Leaving the "heavy lifting" of researching and citing various authorities on sex roles of the first century to people more competent to do so than I, I will limit myself to giving a gospel overview of Jesus' interactions with the fairer sex in His earthly ministry.
Jesus challenged the status quo quite frequently, not just in obviously "religious" issues of the day, but also in tangential issues, such as the disparate roles of men and women in both religious and cultural contexts.
That Jesus would engage a woman in conversation, for example (John 4), was truly unusual at the time (Jn 4), and His disciples were taken aback at Jesus' breaking of such a cultural taboo. John tells us Jesus' disciples were "amazed that He had been speaking to a woman" (and a Samaritan woman at that, given the antagonistic relationship between Jews and Samaritans at the time; see John's explanatory comment in verse 9).
The disciples did not realize that whereas earlier they had been commanded not to take their kingdom message to any city of the Samaritans but to only Jews (Ma 10:5), the same "rule" did not apply to their Master, because He had a divine appointment to introduce the kingdom of heaven to the despised Samaritans. Why? Because "He had to pass through Samaria" (v.4).
Jews of that day would skirt Samaria entirely as they journeyed "up to Jerusalem," so as not to become ceremonially unclean by, heaven forbid, bumping into a "half-breed" Samaritan. Not so Jesus. His message of love and forgiveness was to all humankind, not just His own "kind," who by and large rejected Him and His message (see Jn 1:11, "His own . . . did not receive Him").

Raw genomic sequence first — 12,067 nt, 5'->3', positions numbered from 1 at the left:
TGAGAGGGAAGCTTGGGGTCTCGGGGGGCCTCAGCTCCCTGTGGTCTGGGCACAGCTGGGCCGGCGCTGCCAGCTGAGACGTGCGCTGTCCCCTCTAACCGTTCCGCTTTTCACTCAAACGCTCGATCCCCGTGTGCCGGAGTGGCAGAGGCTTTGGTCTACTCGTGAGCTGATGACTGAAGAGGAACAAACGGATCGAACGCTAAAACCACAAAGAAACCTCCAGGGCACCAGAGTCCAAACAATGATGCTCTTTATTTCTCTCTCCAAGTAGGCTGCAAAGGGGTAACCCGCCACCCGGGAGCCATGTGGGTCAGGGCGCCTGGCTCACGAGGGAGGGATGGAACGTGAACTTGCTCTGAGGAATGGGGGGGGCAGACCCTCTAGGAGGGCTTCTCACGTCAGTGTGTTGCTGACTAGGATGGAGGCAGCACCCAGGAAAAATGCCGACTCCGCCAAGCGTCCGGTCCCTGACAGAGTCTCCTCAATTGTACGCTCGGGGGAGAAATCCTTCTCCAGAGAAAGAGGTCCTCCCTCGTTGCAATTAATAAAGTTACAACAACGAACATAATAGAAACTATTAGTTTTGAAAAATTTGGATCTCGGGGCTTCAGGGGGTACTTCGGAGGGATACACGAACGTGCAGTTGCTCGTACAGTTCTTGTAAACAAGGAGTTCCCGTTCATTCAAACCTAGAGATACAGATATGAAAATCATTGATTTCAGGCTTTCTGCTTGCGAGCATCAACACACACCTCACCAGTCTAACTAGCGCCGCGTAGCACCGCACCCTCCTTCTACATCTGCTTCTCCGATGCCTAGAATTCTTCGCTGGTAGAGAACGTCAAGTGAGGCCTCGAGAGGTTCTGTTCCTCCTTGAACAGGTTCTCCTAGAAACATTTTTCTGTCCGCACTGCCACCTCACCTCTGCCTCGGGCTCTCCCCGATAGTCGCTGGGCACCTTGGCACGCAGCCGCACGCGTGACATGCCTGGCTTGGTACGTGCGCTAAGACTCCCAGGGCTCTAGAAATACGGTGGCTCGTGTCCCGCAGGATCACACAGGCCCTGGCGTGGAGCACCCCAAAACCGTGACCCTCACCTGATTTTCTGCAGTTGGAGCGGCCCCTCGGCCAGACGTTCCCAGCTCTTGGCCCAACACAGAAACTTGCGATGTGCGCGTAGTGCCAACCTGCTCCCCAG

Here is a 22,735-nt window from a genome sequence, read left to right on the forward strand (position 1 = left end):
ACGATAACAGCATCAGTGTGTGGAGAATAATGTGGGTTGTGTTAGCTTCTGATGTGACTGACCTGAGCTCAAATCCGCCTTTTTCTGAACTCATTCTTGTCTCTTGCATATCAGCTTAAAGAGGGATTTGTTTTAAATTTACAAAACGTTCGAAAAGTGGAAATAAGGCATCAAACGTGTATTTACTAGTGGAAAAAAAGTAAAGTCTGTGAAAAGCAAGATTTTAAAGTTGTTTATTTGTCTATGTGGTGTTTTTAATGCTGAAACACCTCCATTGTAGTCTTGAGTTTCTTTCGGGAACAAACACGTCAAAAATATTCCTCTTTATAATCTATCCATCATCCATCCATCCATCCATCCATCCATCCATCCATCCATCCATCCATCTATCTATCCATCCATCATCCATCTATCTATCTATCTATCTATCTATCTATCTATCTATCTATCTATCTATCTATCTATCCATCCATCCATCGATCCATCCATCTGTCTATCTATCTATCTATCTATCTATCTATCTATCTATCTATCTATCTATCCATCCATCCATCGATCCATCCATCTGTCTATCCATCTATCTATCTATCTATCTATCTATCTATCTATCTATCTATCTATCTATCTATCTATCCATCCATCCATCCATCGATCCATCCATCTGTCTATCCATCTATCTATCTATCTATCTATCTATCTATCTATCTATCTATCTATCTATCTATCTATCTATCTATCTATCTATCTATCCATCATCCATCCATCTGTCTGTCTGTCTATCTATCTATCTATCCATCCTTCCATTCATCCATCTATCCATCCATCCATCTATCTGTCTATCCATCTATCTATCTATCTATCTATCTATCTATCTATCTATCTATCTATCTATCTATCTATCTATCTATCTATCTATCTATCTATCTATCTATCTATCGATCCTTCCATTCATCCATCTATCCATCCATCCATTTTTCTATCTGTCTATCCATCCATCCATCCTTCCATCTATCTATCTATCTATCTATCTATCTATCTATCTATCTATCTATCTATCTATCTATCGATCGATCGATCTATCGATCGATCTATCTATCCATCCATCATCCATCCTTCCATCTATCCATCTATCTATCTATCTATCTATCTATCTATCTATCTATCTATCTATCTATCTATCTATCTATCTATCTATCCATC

That Mary felt free to be at Jesus' feet was indicative of her Lord's "open door" policy with women, even though women were considered third-class citizens at the time. Evidently Jesus had set some sort of precedent that gave Mary "permission," as it were, to position herself physically at Jesus' feet.
Remember, Jesus loved "Martha and her sister and Lazarus" (11:2 and 5), and on more than one occasion stayed at their home in Bethany. Even the apostle John gets in on the act of sexual equality, so to speak, by saying that Bethany was "the village of Mary and her sister Martha" (11:1) and that the house He entered was "Martha's home" (Lk 10:38)! I would venture a guess that a Jew in those days would describe neither the village nor the house of a woman as the abode of "Mary and her sister Martha," but rather the abode of the man Lazarus!
Luke also informs us that in addition to the Twelve, "some women" (8:2 and 3) were with Jesus as He traveled "from one city and village to another" (8:1). Moreover, it was women such as Joanna, Susanna and "many others" who supported Jesus and His disciples financially "out of their private means" (v.3). In short, Jesus was anything but a sexist in the way he recognized women to be fully equal to men, while at the same time showing due deference to the weaker sex (see Jn 19:26 and 27).
I find it interesting that in Matthew 12, Jesus, after asking the question to the crowd of people "Who is my mother and who are my brothers?" followed up His question with the statement, "For whoever does the will of My Father who is in heaven, he is my brother and sister and mother" (v.50, my emphasis). In other words, there are not just brothers in the family of God, but mothers and sisters, too!
In conclusion, while neither Jesus nor later his disciples did not obliterate all cultural male-female distinctions in their day, they did recognize the inherent equality of the sexes in the eyes of God. In Christ, there is no male or female (Ga 3:28). In the church of Christ, however, there were and are somewhat distinct roles for men and women, which we need not delve into now.
Clearly Jesus was eons ahead of His time in recognizing the inherent worth of women, not to mention children, too, both boys and girls, of whom He said, "Permit the children to come to me, and do not hinder them, for the kingdom of God belongs to such as these" (Lk 18:16; Mk 10:14; Mt 19:14).